At a time when we’re all trying to do more to protect the environment, a national celebration of burning things and sending explosions skywards is probably not the most eco-friendly date on the calendar – in fact, November 5th is one of the worst nights of the year for air pollution.
However, there are steps you can take to reduce your personal impact on the amount of harmful smoke released into the atmosphere, without having to abandon the festivities completely – here are a few ideas.
1. Burn your waste
Incineration is one way household waste is disposed of, and although you won’t be generating electricity from your bonfire, in principle it’s still keeping your rubbish out of landfill, which is good.
2. Keep it clean
The caveat to burning your waste is that you should only burn ‘clean’ materials, for example dead leaves and grass clippings, or wood that’s free from paint, varnish or other surface treatments.
3. Keep it dry
A dry bonfire will light more easily and burn more completely, leaving less to clear up – and you’ll get less smoke from it over the course of the night too.
4. Size is a factor
A bigger bonfire needs more materials to sustain it for very long and will produce more pollution in the process. Build smaller and you can keep your fire burning all evening with fewer materials and pollution.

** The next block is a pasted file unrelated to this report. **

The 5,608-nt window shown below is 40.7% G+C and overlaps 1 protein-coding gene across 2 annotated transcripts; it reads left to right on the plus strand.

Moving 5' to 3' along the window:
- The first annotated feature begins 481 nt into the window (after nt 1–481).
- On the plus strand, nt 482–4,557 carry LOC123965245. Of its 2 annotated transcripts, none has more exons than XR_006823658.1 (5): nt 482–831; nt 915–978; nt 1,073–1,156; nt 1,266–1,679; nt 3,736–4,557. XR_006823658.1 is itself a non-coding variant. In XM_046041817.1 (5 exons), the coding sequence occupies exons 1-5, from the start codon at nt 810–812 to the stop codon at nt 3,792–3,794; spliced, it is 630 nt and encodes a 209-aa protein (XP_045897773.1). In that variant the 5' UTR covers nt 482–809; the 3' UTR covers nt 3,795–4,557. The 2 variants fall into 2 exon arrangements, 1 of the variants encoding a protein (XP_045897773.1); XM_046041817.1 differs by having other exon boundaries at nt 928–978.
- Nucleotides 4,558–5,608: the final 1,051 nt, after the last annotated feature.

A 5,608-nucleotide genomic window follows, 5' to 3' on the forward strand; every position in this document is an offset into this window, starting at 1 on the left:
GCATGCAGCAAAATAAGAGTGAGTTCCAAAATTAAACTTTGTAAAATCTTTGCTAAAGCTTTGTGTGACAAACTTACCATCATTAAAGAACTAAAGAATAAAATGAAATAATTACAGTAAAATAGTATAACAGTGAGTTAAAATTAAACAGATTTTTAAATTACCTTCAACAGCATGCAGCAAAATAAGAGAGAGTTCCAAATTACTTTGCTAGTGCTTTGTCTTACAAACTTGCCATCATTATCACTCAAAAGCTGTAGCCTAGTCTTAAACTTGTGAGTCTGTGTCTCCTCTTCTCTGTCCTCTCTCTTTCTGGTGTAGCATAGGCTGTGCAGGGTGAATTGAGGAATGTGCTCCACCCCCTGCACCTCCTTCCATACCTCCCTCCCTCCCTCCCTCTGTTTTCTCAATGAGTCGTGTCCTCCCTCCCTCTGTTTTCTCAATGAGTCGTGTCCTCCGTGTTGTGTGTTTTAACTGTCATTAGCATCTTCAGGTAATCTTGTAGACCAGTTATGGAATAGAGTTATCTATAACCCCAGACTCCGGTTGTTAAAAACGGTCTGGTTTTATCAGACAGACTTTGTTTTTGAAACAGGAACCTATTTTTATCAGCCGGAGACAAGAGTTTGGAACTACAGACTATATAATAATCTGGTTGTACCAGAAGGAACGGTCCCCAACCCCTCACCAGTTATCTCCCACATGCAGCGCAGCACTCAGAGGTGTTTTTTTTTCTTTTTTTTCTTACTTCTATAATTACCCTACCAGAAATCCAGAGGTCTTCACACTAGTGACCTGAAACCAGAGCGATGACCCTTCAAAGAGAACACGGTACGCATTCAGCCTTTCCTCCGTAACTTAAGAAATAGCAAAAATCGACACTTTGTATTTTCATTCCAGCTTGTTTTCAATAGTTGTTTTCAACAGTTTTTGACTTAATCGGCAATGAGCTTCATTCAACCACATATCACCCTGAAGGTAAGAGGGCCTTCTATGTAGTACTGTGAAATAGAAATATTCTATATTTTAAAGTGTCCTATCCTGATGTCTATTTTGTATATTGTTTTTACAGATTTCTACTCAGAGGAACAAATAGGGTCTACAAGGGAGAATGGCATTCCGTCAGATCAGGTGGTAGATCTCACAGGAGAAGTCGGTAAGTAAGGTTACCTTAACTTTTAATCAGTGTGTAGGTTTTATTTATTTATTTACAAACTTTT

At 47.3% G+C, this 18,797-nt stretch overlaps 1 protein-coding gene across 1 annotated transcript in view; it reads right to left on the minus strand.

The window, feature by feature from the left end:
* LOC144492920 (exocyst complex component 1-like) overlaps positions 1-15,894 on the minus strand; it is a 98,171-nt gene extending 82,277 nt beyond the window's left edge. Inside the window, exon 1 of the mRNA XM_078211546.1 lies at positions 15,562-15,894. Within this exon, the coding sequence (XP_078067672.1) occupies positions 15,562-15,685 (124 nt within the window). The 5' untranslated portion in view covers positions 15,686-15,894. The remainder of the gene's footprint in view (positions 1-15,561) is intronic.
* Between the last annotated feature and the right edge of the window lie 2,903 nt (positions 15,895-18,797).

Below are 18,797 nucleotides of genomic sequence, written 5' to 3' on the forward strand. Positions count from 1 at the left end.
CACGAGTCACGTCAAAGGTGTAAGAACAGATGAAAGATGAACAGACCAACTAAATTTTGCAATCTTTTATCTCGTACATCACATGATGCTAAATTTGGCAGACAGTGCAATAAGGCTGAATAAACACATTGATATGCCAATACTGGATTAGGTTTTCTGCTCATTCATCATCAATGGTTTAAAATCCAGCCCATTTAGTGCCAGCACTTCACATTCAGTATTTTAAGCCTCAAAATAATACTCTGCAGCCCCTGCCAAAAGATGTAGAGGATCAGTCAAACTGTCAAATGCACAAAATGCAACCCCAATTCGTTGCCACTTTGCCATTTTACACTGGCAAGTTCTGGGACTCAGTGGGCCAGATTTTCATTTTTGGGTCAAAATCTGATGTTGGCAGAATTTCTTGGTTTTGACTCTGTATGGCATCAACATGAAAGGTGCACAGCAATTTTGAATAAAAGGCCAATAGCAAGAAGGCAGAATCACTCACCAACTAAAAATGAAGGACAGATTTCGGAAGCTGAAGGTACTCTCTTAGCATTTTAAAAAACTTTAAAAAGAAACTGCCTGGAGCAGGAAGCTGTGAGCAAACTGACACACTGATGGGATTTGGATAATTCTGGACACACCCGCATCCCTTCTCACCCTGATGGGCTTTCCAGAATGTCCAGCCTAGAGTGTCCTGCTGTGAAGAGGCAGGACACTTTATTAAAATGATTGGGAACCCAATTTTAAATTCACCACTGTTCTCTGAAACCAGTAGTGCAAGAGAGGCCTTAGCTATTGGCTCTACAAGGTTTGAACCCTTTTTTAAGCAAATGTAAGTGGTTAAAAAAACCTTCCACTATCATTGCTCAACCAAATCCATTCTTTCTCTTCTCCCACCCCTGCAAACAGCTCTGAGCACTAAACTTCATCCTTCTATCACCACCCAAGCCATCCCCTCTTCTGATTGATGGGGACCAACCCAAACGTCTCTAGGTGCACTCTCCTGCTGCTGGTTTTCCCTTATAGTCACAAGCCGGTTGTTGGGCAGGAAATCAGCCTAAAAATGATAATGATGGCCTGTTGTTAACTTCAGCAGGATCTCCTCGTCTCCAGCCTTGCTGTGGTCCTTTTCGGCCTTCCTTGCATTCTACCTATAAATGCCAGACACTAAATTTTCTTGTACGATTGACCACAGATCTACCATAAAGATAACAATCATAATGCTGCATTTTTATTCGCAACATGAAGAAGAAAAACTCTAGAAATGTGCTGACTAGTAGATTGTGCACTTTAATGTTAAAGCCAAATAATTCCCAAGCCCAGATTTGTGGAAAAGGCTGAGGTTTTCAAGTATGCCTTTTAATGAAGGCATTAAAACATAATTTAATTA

5. Keep it contained
Minimise your impact on the immediate environment by keeping your bonfire well contained – even consider using a fire pit if you have one, so there is no scorched earth left behind.
6. Check for hedgehogs
If you build your bonfire in advance, check the base for hedgehogs before you light it on November 5th. An unlit bonfire makes a warm and cosy nest for wildlife – just make sure to evict them before it gets too warm.
7. Invite your friends
The more people who come to your bonfire, the lower each individual’s carbon footprint is, so get a few mates round and make it a social and more eco-friendly occasion.
8. Eco-friendly fireworks
Eco-friendly fireworks use nitrogen-based fuel instead of charcoal and sulphur, avoiding the need for a perchlorate oxidiser, producing less smoke and releasing fewer contaminants into the atmosphere, so look out for these when planning your next home display.
9. Attend a Bonfire Night event
A public Bonfire Night fireworks display or organised bonfire is another good way to share your carbon footprint with a large number of other people, while avoiding producing any pollution directly of your own.
10. Clean up after yourself
Whatever you do, make sure you clean up afterwards. Any fireworks that didn’t go off should be very thoroughly doused in water and securely wrapped before being disposed of, and any remnants of bonfire materials that did not burn should be removed and thrown away, rather than being left to potentially contaminate the land.
You might never be able to make bonfires eco-friendly, but with these simple steps you can massively reduce your effective carbon footprint on fireworks night.